Latest News and Announcements

Prof. Michael Turner’s May 5 lecture at Adler Planetarium to be simulcast nationally

Prof. Michael Turner will explore some of the biggest mysteries of modern cosmology in a 7:30 p.m. May 5 lecture at the Adler Planetarium. The cosmologist’s Kavli Fulldome Lecture, titled “From the Big Bang to the Multiverse and Beyond,” will be streamed live at 15 other institutions across North America.

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$20.5 million in gifts support expansion of initiatives in computer science

Two gifts totaling $20.5 million will help initiate an ambitious effort to expand research and education in UChicago’s Department of Computer Science and its connections to other areas of the University’s work, with support for faculty, graduate students and undergraduates.

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Joshua Frieman elected to American Academy of Arts and Sciences

Professor part-time in astronomy Joshua Frieman has been elected to the American Academy of Arts and Sciences. He joins a prestigious group of scholars, artists, writers and scientists attempting to solve world issues through collaboration and innovation. Please join us in congratulating him on this achievement.

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Experiment probes nature of space and time-- scientists listen for 'holographic noise' at the universe's smallest scale

For the past year at Fermilab, an instrument called the Holometer has been probing the fundamental nature of space. The experiment uses an array of lasers and mirrors to try and answer the question, “If you look at the infinitesimally small scale, is space smooth and unbroken—the way we experience it in everyday life—or is it pixelated like the image on a TV screen?”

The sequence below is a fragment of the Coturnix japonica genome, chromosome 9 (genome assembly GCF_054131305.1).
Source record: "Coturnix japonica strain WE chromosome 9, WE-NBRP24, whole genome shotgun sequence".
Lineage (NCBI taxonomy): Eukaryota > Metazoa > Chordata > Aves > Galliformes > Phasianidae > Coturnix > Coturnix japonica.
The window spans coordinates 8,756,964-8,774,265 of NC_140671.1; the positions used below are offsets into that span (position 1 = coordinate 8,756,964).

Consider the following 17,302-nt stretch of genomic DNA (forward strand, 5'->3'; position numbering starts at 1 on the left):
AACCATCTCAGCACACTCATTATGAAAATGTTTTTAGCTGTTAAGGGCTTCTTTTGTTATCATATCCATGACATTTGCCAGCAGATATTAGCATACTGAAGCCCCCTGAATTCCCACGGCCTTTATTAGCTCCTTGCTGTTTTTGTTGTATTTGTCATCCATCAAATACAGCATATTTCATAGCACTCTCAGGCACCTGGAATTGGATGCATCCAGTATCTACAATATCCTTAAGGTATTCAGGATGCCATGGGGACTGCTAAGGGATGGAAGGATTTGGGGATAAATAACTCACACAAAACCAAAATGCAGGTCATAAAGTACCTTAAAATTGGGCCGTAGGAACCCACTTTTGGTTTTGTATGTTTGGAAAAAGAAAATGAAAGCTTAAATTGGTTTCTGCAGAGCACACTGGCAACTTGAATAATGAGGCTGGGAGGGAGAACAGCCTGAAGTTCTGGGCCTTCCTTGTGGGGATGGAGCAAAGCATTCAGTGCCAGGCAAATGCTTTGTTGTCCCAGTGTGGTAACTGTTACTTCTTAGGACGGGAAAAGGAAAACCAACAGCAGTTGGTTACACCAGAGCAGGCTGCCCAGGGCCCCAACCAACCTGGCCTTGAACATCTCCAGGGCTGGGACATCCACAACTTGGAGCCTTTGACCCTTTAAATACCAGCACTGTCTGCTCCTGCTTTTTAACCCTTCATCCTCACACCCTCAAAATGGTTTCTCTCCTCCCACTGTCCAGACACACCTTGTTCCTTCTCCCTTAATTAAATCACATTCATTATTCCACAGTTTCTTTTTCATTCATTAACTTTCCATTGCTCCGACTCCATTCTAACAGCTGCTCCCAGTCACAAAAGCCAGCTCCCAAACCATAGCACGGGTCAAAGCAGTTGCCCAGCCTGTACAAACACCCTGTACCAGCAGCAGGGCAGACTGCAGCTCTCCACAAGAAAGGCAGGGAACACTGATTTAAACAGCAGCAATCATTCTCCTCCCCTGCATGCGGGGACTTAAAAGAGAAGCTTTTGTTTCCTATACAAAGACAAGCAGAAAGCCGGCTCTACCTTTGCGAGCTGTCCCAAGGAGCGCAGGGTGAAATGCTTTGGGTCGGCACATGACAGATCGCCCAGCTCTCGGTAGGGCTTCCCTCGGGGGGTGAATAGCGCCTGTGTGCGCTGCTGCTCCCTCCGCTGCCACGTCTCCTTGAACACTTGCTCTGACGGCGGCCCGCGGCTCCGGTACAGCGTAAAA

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Sidney Nagel to present ‘Reflections on a Liquid Drop’ during April 20 Ryerson Lecture

Prof. Sidney Nagel will deliver the Nora and Edward Ryerson Lecture at 5 p.m. on April 20 in the Max Palevsky Cinema of Ida Noyes Hall.

The free public lecture, titled “Reflections on a Liquid Drop,” reflects Nagel’s work as a physicist, which has drawn attention to seemingly simple scientific phenomena that are surprisingly subtle. His work often has profound implications for disparate areas of science, including experimental investigations of drops, pattern formation and granular materials.

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